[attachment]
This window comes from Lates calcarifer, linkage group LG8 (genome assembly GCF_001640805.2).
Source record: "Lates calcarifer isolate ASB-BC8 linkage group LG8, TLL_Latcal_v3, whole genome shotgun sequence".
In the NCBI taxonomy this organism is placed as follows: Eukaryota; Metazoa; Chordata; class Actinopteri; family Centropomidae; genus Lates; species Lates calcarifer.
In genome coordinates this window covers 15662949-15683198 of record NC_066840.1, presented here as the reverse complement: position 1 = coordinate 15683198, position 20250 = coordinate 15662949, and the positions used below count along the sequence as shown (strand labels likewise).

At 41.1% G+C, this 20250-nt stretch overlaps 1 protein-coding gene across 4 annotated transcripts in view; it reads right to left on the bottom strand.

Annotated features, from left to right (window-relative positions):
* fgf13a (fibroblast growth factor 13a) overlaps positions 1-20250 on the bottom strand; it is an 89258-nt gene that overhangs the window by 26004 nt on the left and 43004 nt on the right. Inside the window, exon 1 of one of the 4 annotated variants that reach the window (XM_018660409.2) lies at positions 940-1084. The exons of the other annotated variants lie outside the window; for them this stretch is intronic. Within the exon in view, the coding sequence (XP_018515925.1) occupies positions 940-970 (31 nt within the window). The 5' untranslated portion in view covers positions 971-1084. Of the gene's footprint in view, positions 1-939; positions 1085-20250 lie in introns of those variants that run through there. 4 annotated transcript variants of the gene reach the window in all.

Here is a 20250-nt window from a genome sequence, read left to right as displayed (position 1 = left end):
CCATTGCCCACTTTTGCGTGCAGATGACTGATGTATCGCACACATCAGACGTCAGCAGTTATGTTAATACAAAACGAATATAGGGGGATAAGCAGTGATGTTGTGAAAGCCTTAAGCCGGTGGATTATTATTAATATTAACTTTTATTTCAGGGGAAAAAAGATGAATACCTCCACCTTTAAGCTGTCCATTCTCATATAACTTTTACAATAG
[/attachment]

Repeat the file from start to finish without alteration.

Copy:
This window comes from Lates calcarifer, linkage group LG8 (genome assembly GCF_001640805.2).
Source record: "Lates calcarifer isolate ASB-BC8 linkage group LG8, TLL_Latcal_v3, whole genome shotgun sequence".
In the NCBI taxonomy this organism is placed as follows: Eukaryota; Metazoa; Chordata; class Actinopteri; family Centropomidae; genus Lates; species Lates calcarifer.
In genome coordinates this window covers 15662949-15683198 of record NC_066840.1, presented here as the reverse complement: position 1 = coordinate 15683198, position 20250 = coordinate 15662949, and the positions used below count along the sequence as shown (strand labels likewise).

At 41.1% G+C, this 20250-nt stretch overlaps 1 protein-coding gene across 4 annotated transcripts in view; it reads right to left on the bottom strand.

Annotated features, from left to right (window-relative positions):
* fgf13a (fibroblast growth factor 13a) overlaps positions 1-20250 on the bottom strand; it is an 89258-nt gene that overhangs the window by 26004 nt on the left and 43004 nt on the right. Inside the window, exon 1 of one of the 4 annotated variants that reach the window (XM_018660409.2) lies at positions 940-1084. The exons of the other annotated variants lie outside the window; for them this stretch is intronic. Within the exon in view, the coding sequence (XP_018515925.1) occupies positions 940-970 (31 nt within the window). The 5' untranslated portion in view covers positions 971-1084. Of the gene's footprint in view, positions 1-939; positions 1085-20250 lie in introns of those variants that run through there. 4 annotated transcript variants of the gene reach the window in all.

Here is a 20250-nt window from a genome sequence, read left to right as displayed (position 1 = left end):
CCATTGCCCACTTTTGCGTGCAGATGACTGATGTATCGCACACATCAGACGTCAGCAGTTATGTTAATACAAAACGAATATAGGGGGATAAGCAGTGATGTTGTGAAAGCCTTAAGCCGGTGGATTATTATTAATATTAACTTTTATTTCAGGGGAAAAAAGATGAATACCTCCACCTTTAAGCTGTCCATTCTCATATAACTTTTACAATAG